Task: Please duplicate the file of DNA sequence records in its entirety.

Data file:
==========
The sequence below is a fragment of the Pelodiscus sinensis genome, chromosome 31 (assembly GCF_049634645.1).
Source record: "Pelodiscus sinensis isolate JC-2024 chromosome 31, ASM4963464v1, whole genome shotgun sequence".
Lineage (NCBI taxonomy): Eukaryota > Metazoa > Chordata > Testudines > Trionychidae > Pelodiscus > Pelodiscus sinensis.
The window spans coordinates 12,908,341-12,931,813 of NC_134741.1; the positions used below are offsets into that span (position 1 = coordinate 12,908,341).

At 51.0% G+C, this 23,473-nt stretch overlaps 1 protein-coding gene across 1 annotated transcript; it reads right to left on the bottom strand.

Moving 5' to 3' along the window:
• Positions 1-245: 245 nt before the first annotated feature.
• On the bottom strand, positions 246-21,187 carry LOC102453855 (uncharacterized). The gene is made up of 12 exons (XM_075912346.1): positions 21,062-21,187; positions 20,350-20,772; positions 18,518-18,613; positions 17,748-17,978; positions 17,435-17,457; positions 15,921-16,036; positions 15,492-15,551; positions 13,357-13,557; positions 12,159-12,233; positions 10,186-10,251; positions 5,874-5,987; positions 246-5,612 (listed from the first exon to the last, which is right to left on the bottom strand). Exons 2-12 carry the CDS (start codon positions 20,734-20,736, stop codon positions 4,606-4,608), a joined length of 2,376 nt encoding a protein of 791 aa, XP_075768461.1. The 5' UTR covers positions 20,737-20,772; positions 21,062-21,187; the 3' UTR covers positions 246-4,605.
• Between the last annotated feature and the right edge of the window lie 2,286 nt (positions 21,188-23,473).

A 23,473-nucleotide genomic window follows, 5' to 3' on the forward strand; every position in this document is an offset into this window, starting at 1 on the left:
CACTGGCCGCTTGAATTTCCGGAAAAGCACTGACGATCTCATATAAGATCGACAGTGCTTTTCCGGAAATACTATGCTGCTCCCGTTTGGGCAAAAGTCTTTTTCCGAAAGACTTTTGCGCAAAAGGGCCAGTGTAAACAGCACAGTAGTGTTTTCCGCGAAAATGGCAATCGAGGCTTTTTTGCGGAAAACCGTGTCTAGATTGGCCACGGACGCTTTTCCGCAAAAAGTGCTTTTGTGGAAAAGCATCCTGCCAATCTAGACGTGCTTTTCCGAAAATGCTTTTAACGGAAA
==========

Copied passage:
The sequence below is a fragment of the Pelodiscus sinensis genome, chromosome 31 (assembly GCF_049634645.1).
Source record: "Pelodiscus sinensis isolate JC-2024 chromosome 31, ASM4963464v1, whole genome shotgun sequence".
Lineage (NCBI taxonomy): Eukaryota > Metazoa > Chordata > Testudines > Trionychidae > Pelodiscus > Pelodiscus sinensis.
The window spans coordinates 12,908,341-12,931,813 of NC_134741.1; the positions used below are offsets into that span (position 1 = coordinate 12,908,341).

At 51.0% G+C, this 23,473-nt stretch overlaps 1 protein-coding gene across 1 annotated transcript; it reads right to left on the bottom strand.

Moving 5' to 3' along the window:
• Positions 1-245: 245 nt before the first annotated feature.
• On the bottom strand, positions 246-21,187 carry LOC102453855 (uncharacterized). The gene is made up of 12 exons (XM_075912346.1): positions 21,062-21,187; positions 20,350-20,772; positions 18,518-18,613; positions 17,748-17,978; positions 17,435-17,457; positions 15,921-16,036; positions 15,492-15,551; positions 13,357-13,557; positions 12,159-12,233; positions 10,186-10,251; positions 5,874-5,987; positions 246-5,612 (listed from the first exon to the last, which is right to left on the bottom strand). Exons 2-12 carry the CDS (start codon positions 20,734-20,736, stop codon positions 4,606-4,608), a joined length of 2,376 nt encoding a protein of 791 aa, XP_075768461.1. The 5' UTR covers positions 20,737-20,772; positions 21,062-21,187; the 3' UTR covers positions 246-4,605.
• Between the last annotated feature and the right edge of the window lie 2,286 nt (positions 21,188-23,473).

A 23,473-nucleotide genomic window follows, 5' to 3' on the forward strand; every position in this document is an offset into this window, starting at 1 on the left:
CACTGGCCGCTTGAATTTCCGGAAAAGCACTGACGATCTCATATAAGATCGACAGTGCTTTTCCGGAAATACTATGCTGCTCCCGTTTGGGCAAAAGTCTTTTTCCGAAAGACTTTTGCGCAAAAGGGCCAGTGTAAACAGCACAGTAGTGTTTTCCGCGAAAATGGCAATCGAGGCTTTTTTGCGGAAAACCGTGTCTAGATTGGCCACGGACGCTTTTCCGCAAAAAGTGCTTTTGTGGAAAAGCATCCTGCCAATCTAGACGTGCTTTTCCGAAAATGCTTTTAACGGAAA